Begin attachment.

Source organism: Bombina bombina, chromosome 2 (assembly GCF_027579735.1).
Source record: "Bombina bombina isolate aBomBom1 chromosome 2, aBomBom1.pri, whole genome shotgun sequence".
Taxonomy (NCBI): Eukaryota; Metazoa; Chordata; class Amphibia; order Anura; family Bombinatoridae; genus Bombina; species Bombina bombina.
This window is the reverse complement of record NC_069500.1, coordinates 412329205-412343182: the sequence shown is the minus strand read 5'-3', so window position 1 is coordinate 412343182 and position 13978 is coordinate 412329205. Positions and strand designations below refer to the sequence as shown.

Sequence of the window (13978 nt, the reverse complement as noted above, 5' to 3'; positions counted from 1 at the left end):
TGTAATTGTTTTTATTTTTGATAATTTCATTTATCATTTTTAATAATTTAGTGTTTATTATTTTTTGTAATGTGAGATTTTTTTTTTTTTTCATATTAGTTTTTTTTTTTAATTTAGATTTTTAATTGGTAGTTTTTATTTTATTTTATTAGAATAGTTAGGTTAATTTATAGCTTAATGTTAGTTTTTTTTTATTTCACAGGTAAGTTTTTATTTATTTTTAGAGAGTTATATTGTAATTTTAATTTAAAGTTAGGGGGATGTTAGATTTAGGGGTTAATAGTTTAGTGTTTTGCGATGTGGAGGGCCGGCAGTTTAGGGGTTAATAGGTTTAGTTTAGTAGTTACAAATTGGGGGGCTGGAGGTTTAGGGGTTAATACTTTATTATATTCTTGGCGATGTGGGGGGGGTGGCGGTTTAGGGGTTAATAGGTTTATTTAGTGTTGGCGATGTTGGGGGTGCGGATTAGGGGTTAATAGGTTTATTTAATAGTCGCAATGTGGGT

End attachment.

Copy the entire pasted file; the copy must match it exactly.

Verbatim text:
Source organism: Bombina bombina, chromosome 2 (assembly GCF_027579735.1).
Source record: "Bombina bombina isolate aBomBom1 chromosome 2, aBomBom1.pri, whole genome shotgun sequence".
Taxonomy (NCBI): Eukaryota; Metazoa; Chordata; class Amphibia; order Anura; family Bombinatoridae; genus Bombina; species Bombina bombina.
This window is the reverse complement of record NC_069500.1, coordinates 412329205-412343182: the sequence shown is the minus strand read 5'-3', so window position 1 is coordinate 412343182 and position 13978 is coordinate 412329205. Positions and strand designations below refer to the sequence as shown.

Sequence of the window (13978 nt, the reverse complement as noted above, 5' to 3'; positions counted from 1 at the left end):
TGTAATTGTTTTTATTTTTGATAATTTCATTTATCATTTTTAATAATTTAGTGTTTATTATTTTTTGTAATGTGAGATTTTTTTTTTTTTTCATATTAGTTTTTTTTTTTAATTTAGATTTTTAATTGGTAGTTTTTATTTTATTTTATTAGAATAGTTAGGTTAATTTATAGCTTAATGTTAGTTTTTTTTTATTTCACAGGTAAGTTTTTATTTATTTTTAGAGAGTTATATTGTAATTTTAATTTAAAGTTAGGGGGATGTTAGATTTAGGGGTTAATAGTTTAGTGTTTTGCGATGTGGAGGGCCGGCAGTTTAGGGGTTAATAGGTTTAGTTTAGTAGTTACAAATTGGGGGGCTGGAGGTTTAGGGGTTAATACTTTATTATATTCTTGGCGATGTGGGGGGGGTGGCGGTTTAGGGGTTAATAGGTTTATTTAGTGTTGGCGATGTTGGGGGTGCGGATTAGGGGTTAATAGGTTTATTTAATAGTCGCAATGTGGGT